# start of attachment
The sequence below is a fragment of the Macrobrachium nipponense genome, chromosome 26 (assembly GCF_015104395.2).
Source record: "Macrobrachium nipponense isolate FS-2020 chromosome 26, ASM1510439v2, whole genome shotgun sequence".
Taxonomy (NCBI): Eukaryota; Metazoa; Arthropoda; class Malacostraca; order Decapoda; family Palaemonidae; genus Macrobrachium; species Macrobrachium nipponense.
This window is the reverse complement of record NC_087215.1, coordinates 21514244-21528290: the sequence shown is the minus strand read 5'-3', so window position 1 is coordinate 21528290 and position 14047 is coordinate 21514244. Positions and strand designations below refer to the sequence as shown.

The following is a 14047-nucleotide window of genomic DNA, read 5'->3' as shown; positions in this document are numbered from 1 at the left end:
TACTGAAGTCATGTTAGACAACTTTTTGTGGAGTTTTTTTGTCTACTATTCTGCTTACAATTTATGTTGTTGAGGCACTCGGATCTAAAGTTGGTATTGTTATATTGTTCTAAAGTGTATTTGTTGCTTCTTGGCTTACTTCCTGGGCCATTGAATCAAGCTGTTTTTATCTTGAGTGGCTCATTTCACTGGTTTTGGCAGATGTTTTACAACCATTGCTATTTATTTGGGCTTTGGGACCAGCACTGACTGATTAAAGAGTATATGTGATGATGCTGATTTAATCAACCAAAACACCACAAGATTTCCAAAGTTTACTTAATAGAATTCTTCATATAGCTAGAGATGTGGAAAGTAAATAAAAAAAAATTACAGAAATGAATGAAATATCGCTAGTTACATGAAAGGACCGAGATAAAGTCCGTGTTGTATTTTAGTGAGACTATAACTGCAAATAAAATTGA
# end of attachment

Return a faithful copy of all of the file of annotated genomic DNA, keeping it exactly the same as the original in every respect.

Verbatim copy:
The sequence below is a fragment of the Macrobrachium nipponense genome, chromosome 26 (assembly GCF_015104395.2).
Source record: "Macrobrachium nipponense isolate FS-2020 chromosome 26, ASM1510439v2, whole genome shotgun sequence".
Taxonomy (NCBI): Eukaryota; Metazoa; Arthropoda; class Malacostraca; order Decapoda; family Palaemonidae; genus Macrobrachium; species Macrobrachium nipponense.
This window is the reverse complement of record NC_087215.1, coordinates 21514244-21528290: the sequence shown is the minus strand read 5'-3', so window position 1 is coordinate 21528290 and position 14047 is coordinate 21514244. Positions and strand designations below refer to the sequence as shown.

The following is a 14047-nucleotide window of genomic DNA, read 5'->3' as shown; positions in this document are numbered from 1 at the left end:
TACTGAAGTCATGTTAGACAACTTTTTGTGGAGTTTTTTTGTCTACTATTCTGCTTACAATTTATGTTGTTGAGGCACTCGGATCTAAAGTTGGTATTGTTATATTGTTCTAAAGTGTATTTGTTGCTTCTTGGCTTACTTCCTGGGCCATTGAATCAAGCTGTTTTTATCTTGAGTGGCTCATTTCACTGGTTTTGGCAGATGTTTTACAACCATTGCTATTTATTTGGGCTTTGGGACCAGCACTGACTGATTAAAGAGTATATGTGATGATGCTGATTTAATCAACCAAAACACCACAAGATTTCCAAAGTTTACTTAATAGAATTCTTCATATAGCTAGAGATGTGGAAAGTAAATAAAAAAAAATTACAGAAATGAATGAAATATCGCTAGTTACATGAAAGGACCGAGATAAAGTCCGTGTTGTATTTTAGTGAGACTATAACTGCAAATAAAATTGA